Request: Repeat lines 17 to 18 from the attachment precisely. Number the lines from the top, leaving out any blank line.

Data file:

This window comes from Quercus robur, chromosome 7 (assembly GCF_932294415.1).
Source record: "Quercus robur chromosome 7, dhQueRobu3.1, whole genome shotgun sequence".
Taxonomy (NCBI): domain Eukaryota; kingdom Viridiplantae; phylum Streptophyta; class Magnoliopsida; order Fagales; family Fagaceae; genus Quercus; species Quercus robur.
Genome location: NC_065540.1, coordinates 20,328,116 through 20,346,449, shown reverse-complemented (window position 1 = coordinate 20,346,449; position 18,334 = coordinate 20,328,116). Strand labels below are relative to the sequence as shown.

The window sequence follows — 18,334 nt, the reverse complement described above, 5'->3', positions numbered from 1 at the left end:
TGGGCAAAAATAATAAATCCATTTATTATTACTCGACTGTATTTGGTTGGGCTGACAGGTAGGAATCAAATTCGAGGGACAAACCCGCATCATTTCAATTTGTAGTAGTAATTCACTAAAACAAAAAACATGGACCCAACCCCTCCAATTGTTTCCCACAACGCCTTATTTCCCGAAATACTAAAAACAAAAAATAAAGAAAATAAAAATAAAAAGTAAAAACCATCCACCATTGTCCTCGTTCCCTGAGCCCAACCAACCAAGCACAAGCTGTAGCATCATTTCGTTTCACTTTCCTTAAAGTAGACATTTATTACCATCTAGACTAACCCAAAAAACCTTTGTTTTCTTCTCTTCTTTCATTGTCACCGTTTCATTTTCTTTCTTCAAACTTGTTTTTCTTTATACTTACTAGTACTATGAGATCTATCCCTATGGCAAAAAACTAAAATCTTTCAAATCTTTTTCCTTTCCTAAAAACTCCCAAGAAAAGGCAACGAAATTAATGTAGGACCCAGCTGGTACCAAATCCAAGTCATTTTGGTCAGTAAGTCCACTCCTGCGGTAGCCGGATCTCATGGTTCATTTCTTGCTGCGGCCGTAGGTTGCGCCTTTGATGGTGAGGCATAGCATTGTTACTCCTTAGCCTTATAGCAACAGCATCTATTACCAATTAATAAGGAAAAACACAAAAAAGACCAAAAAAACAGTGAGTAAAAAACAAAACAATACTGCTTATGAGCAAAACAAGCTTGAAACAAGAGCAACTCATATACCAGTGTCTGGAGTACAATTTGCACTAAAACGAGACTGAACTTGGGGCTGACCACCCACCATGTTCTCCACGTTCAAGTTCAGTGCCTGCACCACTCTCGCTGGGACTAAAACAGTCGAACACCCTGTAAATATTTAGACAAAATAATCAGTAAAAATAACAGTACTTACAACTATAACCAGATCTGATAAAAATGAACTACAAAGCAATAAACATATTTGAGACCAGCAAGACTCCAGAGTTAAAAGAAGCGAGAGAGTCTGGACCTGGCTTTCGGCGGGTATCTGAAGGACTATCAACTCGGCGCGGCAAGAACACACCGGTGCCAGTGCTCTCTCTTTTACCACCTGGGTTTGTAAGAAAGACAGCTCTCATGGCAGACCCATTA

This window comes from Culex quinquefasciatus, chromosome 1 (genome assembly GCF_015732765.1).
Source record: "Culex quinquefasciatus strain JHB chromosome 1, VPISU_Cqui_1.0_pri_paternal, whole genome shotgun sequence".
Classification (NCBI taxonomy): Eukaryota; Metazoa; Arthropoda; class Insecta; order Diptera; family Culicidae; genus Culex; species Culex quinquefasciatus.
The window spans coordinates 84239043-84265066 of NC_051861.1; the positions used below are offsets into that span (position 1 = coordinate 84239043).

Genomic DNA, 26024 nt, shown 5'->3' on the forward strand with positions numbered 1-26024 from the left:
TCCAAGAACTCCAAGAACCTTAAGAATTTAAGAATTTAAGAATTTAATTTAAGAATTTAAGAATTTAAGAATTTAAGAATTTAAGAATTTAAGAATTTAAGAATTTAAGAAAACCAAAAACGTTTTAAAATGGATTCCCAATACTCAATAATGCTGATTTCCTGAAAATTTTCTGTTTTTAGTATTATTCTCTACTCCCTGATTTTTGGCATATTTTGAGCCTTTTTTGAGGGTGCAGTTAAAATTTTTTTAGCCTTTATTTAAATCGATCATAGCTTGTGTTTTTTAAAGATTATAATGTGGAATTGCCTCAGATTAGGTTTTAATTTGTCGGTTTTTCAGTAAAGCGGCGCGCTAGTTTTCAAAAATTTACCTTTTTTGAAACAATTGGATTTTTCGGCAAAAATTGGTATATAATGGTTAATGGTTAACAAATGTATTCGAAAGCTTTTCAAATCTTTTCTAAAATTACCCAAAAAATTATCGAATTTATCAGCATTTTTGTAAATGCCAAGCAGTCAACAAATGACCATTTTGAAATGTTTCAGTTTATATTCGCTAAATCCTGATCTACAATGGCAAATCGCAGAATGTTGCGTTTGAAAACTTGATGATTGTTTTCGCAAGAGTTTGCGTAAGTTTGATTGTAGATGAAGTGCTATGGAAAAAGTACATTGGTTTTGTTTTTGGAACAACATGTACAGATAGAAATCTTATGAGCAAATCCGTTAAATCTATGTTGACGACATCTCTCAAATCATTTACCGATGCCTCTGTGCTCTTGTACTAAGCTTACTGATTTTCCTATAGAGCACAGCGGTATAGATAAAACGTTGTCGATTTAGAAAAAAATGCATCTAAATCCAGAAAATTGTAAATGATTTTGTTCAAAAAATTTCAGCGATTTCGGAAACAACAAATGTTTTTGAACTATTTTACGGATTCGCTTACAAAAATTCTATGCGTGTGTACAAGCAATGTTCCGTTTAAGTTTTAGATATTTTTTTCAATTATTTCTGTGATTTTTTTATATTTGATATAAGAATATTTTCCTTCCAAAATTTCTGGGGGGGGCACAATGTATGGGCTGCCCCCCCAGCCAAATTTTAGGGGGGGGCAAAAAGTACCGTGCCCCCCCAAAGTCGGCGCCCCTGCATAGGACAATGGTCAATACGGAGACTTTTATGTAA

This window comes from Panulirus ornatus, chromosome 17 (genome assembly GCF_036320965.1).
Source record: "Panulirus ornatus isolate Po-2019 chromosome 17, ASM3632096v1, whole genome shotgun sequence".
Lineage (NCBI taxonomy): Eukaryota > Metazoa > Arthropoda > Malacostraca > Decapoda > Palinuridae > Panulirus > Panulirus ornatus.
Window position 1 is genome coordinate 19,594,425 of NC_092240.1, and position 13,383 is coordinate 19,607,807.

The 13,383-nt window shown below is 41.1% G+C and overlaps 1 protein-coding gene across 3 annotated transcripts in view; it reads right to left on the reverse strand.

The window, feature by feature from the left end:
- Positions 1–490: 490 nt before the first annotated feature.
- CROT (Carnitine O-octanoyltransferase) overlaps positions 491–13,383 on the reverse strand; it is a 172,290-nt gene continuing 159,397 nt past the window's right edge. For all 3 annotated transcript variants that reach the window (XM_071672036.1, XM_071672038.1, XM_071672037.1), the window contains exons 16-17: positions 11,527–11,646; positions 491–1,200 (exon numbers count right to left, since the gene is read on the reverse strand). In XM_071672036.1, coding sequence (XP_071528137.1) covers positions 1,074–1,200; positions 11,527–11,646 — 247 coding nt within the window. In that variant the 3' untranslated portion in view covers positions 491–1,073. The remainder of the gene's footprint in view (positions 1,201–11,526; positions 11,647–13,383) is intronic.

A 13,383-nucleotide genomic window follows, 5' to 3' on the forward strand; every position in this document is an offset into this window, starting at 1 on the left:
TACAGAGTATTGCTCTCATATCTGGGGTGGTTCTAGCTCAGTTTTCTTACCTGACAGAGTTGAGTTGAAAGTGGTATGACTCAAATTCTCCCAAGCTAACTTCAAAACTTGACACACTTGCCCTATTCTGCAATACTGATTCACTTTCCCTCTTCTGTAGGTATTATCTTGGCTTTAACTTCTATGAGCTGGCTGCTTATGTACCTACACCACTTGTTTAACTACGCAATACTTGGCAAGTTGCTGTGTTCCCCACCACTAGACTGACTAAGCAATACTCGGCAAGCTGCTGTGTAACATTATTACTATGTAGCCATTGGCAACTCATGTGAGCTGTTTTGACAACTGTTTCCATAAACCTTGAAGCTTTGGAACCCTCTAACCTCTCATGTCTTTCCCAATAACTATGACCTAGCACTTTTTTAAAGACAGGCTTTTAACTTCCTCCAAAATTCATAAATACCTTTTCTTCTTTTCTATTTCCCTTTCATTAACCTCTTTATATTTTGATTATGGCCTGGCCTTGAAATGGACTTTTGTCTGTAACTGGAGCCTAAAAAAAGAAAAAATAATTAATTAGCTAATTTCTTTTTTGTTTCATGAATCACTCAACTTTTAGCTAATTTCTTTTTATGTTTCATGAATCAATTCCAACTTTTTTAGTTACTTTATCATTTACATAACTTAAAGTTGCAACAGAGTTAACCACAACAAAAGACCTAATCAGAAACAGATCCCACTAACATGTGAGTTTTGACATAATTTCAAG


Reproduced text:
The 13,383-nt window shown below is 41.1% G+C and overlaps 1 protein-coding gene across 3 annotated transcripts in view; it reads right to left on the reverse strand.

The window, feature by feature from the left end: